Wrongful Death

Civil cases can be brought for negligence or wrongdoing that leads to death.  The victim’s estate, surviving spouse and children, or parents and siblings, may have claims for the pre-death pain and suffering, loss of love, care, companionship, financial loss, and under some circumstances the emotional distress of the survivors.

A wrongful death can result from any number of situations including automobile accidents, product defects, medical negligence, highway safety defects, workplace injury, and intentional acts. 

Before April 2019, the estates of single adults with no children were extremely limited or excluded from recovering under the law.  The only exception was if a a parent or sibling was financially dependent upon them for support and a resident of the United States.  This meant that if a college student was wrongfully killed, their parents had no personal claims.  And the Estate was only entitled to what the student would have earned minus what they would have consumed – an equation which most defendants argued would be zero or close to that.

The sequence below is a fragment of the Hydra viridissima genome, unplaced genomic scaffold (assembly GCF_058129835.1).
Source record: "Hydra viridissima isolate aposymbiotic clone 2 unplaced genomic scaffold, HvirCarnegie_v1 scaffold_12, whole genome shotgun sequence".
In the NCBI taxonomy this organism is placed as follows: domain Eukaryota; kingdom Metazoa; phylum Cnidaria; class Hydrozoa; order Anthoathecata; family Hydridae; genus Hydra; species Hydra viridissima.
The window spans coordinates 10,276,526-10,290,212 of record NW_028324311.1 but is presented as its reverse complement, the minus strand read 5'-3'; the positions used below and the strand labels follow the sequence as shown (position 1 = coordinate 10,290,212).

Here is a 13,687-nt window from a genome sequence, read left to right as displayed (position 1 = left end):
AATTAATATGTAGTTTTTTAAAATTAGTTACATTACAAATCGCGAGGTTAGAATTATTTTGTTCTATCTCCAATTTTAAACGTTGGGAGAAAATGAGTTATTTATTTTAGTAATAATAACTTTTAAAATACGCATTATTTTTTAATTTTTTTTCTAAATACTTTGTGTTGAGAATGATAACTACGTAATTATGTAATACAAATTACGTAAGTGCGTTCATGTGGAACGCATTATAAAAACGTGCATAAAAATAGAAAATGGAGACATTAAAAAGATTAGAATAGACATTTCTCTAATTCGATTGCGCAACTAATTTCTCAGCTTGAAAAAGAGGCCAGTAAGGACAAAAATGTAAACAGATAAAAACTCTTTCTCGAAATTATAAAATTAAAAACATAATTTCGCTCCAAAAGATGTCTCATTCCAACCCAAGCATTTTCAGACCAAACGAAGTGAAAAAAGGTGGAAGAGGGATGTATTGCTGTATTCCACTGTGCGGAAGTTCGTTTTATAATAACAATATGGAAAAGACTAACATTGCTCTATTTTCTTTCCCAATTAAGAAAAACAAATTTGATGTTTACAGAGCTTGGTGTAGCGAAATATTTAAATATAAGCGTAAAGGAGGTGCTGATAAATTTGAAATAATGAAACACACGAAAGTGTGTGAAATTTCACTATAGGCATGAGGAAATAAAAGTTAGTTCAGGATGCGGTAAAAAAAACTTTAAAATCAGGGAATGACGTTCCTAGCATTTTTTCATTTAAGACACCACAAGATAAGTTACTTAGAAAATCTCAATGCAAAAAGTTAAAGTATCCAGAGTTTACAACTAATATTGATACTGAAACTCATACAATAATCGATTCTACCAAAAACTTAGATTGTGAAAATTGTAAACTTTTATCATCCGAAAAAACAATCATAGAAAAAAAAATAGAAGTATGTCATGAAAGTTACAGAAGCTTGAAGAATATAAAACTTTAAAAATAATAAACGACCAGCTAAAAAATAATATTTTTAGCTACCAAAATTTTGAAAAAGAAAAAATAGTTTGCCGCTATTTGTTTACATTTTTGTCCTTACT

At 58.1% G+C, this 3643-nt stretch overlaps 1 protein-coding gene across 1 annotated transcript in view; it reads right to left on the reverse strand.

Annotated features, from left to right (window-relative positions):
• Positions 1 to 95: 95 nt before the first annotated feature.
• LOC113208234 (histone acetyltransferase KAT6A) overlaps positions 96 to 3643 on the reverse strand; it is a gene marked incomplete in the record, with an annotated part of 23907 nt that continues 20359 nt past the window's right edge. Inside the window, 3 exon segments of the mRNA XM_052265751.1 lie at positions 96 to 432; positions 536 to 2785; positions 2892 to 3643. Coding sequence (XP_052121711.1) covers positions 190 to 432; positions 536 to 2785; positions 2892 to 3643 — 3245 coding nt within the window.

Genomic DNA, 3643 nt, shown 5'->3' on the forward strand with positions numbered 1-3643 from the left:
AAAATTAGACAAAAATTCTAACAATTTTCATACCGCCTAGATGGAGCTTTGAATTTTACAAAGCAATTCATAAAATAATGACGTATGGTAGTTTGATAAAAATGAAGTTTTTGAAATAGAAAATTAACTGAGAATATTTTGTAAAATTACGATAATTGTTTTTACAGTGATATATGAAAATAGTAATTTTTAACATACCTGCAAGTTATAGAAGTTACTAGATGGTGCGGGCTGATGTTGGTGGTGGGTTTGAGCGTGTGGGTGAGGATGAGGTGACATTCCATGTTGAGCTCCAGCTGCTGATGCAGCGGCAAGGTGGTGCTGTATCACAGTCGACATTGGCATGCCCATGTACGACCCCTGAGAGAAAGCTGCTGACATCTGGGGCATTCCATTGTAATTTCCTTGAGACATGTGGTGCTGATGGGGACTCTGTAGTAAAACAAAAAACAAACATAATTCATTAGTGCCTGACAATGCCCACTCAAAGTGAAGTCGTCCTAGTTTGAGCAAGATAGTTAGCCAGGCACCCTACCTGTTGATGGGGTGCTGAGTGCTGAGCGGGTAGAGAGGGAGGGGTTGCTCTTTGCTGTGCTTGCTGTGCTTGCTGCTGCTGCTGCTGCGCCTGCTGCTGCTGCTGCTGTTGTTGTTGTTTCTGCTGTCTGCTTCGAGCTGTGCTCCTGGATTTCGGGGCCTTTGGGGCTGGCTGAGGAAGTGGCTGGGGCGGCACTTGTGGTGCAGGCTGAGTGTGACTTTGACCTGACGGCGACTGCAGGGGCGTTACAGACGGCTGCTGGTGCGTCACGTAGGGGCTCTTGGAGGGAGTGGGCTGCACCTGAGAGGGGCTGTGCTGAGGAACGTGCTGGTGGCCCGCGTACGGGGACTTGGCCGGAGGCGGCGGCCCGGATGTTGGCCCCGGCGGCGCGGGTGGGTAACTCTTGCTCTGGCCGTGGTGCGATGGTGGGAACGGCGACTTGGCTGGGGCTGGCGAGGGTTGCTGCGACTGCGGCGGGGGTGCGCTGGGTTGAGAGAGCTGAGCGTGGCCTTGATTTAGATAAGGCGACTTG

One of the main differences in a wrongful death case is that we never meet the person who was killed.  Instead we learn the vivid details of their life through the memories of and documentation provided by surviving family, friends, neighbors, co-workers and others.  We spend all of our time with those left behind who now have a hole in their hearts.  

Recent Wrongful Death Cases